One of these you don't want to be stuck in an elevator with...

So, that’s BBC at its… well, perhaps not best, but definitely good. If this is the standard of British television drama, I think Britain could do a whole lot worse.

Cue Hunted.

It’s easy to see what they were going for: an entertaining, fast-paced yet moody spy thriller set in a world of shifting allegiances and moral ambiguities. What they got was one of the most half-baked, clichéd TV shows I’ve seen in a long while. Laughably bad writing – the premise should have been a warning, with the main character, Sam Hunter, becoming (dun dun DUN!) the hunted! The aesthetics were all early 2000s gone HD, but the plot and characterisation were on par with your average ’80s series, except this didn’t even have the giddy sense of fun that some of those shows had.

And this may reveal me as sorely lacking in testosterone, but I’d rather watch Peter Capaldi go OCD on his desk for an hour (pun only semi-intended) than Melissa George trying to infuse her undercooked character with personality by bringing out her most potent duck-faced pout ever. I’ve seen George do much better work with stronger material, but her Sam Hunter is insipid, as are most of the characters, whether they’re played by veteran actors or not. Someone should have told the makers of Hunted that conflicted doesn’t equal dour, dour doesn’t equal glum, and glum doesn’t equal moodily bored.

In the end it’s a race: what does the series in? The one-dimensional characters? The charmless acting? The glossy yet drab visuals? The writing that’s either done by idiots, for idiots or both? The final episode that provides less resolution than an episode of Eastenders? Or the BBC, deciding that Frank Spotnitz would have a better chance taking his pet project somewhere else?

Just pucker up your lips, 'cause this blows...

Doctors and vampires and ghosts, oh my!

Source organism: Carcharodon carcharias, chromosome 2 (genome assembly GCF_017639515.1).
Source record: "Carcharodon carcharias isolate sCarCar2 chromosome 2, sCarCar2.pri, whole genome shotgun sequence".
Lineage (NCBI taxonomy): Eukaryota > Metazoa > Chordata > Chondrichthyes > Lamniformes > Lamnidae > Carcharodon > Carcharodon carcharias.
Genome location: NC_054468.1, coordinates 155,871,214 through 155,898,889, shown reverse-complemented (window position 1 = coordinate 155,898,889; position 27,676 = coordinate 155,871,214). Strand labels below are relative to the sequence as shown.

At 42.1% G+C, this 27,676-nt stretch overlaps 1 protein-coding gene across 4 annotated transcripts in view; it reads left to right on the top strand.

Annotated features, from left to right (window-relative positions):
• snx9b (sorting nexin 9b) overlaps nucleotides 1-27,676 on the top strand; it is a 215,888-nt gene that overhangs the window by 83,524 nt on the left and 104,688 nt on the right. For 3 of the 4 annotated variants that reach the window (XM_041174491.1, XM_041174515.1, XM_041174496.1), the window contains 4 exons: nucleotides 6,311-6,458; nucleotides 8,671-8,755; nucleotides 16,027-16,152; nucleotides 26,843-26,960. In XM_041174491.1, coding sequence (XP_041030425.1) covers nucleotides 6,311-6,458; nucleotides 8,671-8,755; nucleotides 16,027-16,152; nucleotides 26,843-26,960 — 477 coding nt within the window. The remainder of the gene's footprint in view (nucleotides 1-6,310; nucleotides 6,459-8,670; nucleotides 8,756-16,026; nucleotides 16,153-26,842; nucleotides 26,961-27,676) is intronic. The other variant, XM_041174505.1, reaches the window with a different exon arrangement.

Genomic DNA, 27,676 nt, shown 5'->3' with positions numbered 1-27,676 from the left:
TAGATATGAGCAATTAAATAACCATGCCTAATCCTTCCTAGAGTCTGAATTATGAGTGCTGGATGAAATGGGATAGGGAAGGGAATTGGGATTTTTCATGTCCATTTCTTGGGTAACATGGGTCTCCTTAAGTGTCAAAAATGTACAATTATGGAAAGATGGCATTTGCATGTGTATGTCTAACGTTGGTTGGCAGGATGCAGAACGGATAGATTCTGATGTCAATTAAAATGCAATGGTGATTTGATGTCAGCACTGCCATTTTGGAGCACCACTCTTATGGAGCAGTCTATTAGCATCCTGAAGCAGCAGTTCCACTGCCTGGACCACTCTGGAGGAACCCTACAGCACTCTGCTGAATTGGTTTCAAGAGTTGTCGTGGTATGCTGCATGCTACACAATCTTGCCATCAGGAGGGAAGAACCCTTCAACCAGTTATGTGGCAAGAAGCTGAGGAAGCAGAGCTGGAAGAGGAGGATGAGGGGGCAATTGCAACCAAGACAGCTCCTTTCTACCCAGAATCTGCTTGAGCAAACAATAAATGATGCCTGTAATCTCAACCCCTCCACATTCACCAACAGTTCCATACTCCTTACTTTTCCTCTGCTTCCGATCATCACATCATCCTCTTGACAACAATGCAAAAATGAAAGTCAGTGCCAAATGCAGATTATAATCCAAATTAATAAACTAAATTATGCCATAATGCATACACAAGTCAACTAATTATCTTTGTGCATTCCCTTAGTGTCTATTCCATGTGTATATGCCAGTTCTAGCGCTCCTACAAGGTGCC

Okay, time for a confession: although I have a UK passport, I fail the Brit Purity Test on several counts. 1) I don’t like football. 2) I am painfully indifferent to cricket. 3) I neither love nor hate Marmite.

The most egregious, though, is this: 4) I don’t get Doctor Who.

Let me repeat that: I don’t get Doctor Who. Admittedly, I’ve only seen a handful of episodes, but what I’ve seen has left me… non-plussed, I guess. Somewhat confused at what all the fuss is about.

Let’s start at the beginning. My mum, the born-and-bred Brit in the nuclear family, was never much into sci-fi, and she told me at an early age that Doctor Who was a load of rubbish. Living in a country far, far away (let’s put it like this: we can see Europe from here!), it was never on TV, at least as far as I could tell, so I was never able to catch an episode as a kid. I had some faint awareness of the series and its trappings: that weirdo blue phone box-looking thing, a ’70s guy with curly hair and a long, multicoloured scarf, and low-rent, evil R2D2-alikes going “Exterminate! Exterminate!” like so many homicidal Stephen Hawkings. But I’d never seen an episode.

Growing up, I picked up info about the series here and there – but it was only a few years ago, when Doctor Who got the Christopher Eccleston treatment that I thought perhaps I should check it out. A few years later I got a three-episode DVD set for Christmas, which had been gathering dust on a shelf until a week or two ago, when I decided that The Time Had Come. I was going to check out the series and finally get an idea of what all the fuss is about. (For the record, the three episodes I’ve seen are the first episodes featuring Eccleston as the Doctor.)